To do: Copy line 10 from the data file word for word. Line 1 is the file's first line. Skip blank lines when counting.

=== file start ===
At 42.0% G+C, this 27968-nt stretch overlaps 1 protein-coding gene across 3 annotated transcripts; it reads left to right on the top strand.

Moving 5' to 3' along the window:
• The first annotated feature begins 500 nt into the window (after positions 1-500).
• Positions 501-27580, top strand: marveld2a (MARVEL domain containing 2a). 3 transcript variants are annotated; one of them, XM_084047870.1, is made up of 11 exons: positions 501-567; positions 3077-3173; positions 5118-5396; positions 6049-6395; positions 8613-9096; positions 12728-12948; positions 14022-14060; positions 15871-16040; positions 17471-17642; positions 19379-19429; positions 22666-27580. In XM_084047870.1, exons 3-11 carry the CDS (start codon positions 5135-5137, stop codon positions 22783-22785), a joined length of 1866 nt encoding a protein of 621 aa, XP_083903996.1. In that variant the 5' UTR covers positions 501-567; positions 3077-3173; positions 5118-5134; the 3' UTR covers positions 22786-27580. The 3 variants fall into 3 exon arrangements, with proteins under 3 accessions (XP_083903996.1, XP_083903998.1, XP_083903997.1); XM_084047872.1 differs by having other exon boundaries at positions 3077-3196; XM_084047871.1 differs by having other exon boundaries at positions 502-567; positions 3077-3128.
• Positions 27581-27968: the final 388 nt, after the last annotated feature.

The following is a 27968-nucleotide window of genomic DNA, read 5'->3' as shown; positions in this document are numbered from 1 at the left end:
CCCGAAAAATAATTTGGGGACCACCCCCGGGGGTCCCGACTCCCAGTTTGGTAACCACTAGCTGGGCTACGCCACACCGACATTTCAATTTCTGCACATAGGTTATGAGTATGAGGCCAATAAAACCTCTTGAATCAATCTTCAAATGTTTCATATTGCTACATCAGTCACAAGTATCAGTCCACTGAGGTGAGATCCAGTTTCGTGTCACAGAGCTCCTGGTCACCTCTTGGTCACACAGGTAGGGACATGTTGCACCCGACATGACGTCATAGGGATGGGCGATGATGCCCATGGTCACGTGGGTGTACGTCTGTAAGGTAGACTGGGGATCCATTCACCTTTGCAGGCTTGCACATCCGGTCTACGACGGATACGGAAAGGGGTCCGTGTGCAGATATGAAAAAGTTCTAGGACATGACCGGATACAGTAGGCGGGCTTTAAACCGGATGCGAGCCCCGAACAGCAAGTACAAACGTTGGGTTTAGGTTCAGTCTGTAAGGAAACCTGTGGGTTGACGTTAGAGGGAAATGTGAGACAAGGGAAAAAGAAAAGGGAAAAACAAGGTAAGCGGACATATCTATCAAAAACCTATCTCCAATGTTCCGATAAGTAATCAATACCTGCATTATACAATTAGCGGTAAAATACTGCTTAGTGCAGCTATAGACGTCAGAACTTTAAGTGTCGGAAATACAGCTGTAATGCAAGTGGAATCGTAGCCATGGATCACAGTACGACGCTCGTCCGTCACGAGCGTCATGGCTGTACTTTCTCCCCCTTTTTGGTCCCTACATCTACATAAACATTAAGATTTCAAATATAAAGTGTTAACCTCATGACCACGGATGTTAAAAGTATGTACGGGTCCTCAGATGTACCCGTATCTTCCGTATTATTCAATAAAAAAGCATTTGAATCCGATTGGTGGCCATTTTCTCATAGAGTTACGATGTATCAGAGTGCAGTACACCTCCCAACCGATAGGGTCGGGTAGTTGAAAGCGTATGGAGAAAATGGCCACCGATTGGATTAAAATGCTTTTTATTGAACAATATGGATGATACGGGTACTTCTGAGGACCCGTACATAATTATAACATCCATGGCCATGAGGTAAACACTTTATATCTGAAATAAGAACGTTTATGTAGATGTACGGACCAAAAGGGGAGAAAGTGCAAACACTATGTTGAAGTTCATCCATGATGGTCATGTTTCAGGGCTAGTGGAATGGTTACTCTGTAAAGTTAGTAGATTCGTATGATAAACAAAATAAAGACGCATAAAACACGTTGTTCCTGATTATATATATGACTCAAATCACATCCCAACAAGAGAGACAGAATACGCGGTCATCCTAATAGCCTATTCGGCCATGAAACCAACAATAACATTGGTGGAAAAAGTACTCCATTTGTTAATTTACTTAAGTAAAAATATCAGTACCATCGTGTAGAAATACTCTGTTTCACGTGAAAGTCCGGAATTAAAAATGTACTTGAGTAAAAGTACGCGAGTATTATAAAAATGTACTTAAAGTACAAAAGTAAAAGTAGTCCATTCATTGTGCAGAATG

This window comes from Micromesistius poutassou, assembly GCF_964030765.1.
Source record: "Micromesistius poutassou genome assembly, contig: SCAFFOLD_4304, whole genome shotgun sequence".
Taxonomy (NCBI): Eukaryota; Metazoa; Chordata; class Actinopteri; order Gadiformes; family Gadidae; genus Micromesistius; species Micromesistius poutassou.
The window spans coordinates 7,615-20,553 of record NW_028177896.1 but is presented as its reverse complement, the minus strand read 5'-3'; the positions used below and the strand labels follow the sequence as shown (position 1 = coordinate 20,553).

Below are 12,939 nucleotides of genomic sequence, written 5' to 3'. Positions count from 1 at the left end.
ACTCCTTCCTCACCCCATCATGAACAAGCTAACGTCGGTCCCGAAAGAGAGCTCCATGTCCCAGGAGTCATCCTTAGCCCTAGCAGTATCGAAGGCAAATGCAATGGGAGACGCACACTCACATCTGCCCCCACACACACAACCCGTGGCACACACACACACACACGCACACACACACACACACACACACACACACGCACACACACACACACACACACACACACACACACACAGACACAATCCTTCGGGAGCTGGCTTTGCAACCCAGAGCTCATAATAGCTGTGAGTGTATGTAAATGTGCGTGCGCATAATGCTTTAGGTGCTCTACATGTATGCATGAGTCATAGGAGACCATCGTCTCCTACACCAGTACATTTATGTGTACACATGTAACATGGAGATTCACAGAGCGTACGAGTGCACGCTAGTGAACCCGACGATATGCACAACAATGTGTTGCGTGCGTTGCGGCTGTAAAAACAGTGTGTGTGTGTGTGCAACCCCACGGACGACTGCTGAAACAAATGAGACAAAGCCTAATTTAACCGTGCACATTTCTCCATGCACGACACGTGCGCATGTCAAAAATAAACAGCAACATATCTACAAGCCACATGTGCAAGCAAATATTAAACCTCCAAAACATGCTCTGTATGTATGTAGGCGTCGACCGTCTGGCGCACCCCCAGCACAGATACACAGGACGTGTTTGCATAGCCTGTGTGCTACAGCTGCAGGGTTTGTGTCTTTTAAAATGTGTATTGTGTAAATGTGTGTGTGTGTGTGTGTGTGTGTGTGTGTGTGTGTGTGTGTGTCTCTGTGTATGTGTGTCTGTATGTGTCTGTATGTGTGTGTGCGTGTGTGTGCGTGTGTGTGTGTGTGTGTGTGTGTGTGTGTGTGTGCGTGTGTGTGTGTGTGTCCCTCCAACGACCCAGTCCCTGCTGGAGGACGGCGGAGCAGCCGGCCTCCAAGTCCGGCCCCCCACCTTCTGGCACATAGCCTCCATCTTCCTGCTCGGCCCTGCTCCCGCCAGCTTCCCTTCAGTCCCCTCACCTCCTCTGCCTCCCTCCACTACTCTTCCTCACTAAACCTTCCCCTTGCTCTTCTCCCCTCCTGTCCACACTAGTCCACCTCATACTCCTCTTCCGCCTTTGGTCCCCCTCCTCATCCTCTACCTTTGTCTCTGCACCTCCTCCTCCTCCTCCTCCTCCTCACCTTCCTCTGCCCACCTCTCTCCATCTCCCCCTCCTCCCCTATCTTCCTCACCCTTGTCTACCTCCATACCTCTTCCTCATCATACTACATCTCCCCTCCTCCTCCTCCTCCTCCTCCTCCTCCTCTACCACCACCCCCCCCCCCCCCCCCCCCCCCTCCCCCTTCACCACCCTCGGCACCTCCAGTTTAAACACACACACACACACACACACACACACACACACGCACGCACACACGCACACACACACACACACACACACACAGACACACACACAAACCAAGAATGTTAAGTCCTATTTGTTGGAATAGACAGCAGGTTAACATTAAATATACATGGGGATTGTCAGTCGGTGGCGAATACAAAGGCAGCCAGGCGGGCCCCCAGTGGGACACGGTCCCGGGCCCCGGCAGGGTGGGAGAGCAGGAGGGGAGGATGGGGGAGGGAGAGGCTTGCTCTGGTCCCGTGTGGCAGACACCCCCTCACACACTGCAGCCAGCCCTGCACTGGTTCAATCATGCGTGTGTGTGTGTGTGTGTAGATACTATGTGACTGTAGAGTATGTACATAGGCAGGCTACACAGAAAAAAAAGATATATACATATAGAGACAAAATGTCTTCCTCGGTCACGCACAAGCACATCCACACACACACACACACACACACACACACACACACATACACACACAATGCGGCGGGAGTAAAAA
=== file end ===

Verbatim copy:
Taxonomy (NCBI): Eukaryota; Metazoa; Chordata; class Actinopteri; order Gadiformes; family Gadidae; genus Micromesistius; species Micromesistius poutassou.